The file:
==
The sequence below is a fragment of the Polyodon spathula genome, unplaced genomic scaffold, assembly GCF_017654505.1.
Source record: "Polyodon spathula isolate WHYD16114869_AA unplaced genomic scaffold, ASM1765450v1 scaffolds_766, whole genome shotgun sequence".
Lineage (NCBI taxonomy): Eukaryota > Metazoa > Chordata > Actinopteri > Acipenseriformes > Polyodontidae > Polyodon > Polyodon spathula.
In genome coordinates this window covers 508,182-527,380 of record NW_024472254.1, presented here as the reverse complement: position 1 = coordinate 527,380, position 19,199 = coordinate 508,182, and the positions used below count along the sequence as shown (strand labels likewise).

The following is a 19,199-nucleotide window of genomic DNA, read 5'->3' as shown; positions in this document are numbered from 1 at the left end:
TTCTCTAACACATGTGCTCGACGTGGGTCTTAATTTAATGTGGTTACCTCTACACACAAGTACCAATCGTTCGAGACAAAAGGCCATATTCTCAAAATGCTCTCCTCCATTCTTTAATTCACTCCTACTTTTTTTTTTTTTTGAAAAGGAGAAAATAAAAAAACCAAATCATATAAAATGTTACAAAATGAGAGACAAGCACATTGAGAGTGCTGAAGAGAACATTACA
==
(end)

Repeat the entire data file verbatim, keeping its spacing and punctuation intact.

The sequence below is a fragment of the Polyodon spathula genome, unplaced genomic scaffold, assembly GCF_017654505.1.
Source record: "Polyodon spathula isolate WHYD16114869_AA unplaced genomic scaffold, ASM1765450v1 scaffolds_766, whole genome shotgun sequence".
Lineage (NCBI taxonomy): Eukaryota > Metazoa > Chordata > Actinopteri > Acipenseriformes > Polyodontidae > Polyodon > Polyodon spathula.
In genome coordinates this window covers 508,182-527,380 of record NW_024472254.1, presented here as the reverse complement: position 1 = coordinate 527,380, position 19,199 = coordinate 508,182, and the positions used below count along the sequence as shown (strand labels likewise).

The following is a 19,199-nucleotide window of genomic DNA, read 5'->3' as shown; positions in this document are numbered from 1 at the left end:
TTCTCTAACACATGTGCTCGACGTGGGTCTTAATTTAATGTGGTTACCTCTACACACAAGTACCAATCGTTCGAGACAAAAGGCCATATTCTCAAAATGCTCTCCTCCATTCTTTAATTCACTCCTACTTTTTTTTTTTTTTGAAAAGGAGAAAATAAAAAAACCAAATCATATAAAATGTTACAAAATGAGAGACAAGCACATTGAGAGTGCTGAAGAGAACATTACA